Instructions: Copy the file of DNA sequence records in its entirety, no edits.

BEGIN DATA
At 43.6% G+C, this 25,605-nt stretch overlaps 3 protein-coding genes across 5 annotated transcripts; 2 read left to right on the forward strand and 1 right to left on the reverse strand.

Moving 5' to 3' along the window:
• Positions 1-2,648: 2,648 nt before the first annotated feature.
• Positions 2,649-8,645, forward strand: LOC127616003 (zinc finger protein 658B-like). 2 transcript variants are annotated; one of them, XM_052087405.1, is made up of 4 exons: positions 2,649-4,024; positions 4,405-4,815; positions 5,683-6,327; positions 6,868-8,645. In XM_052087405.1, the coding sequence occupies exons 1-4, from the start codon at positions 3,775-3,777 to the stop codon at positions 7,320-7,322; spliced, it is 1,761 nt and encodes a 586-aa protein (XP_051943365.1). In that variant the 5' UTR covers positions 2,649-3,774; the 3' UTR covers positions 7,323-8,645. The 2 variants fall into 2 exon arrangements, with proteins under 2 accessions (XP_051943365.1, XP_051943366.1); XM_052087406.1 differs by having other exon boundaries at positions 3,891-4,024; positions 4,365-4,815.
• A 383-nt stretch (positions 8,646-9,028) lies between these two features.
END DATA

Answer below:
At 43.6% G+C, this 25,605-nt stretch overlaps 3 protein-coding genes across 5 annotated transcripts; 2 read left to right on the forward strand and 1 right to left on the reverse strand.

Moving 5' to 3' along the window:
• Positions 1-2,648: 2,648 nt before the first annotated feature.
• Positions 2,649-8,645, forward strand: LOC127616003 (zinc finger protein 658B-like). 2 transcript variants are annotated; one of them, XM_052087405.1, is made up of 4 exons: positions 2,649-4,024; positions 4,405-4,815; positions 5,683-6,327; positions 6,868-8,645. In XM_052087405.1, the coding sequence occupies exons 1-4, from the start codon at positions 3,775-3,777 to the stop codon at positions 7,320-7,322; spliced, it is 1,761 nt and encodes a 586-aa protein (XP_051943365.1). In that variant the 5' UTR covers positions 2,649-3,774; the 3' UTR covers positions 7,323-8,645. The 2 variants fall into 2 exon arrangements, with proteins under 2 accessions (XP_051943365.1, XP_051943366.1); XM_052087406.1 differs by having other exon boundaries at positions 3,891-4,024; positions 4,365-4,815.
• A 383-nt stretch (positions 8,646-9,028) lies between these two features.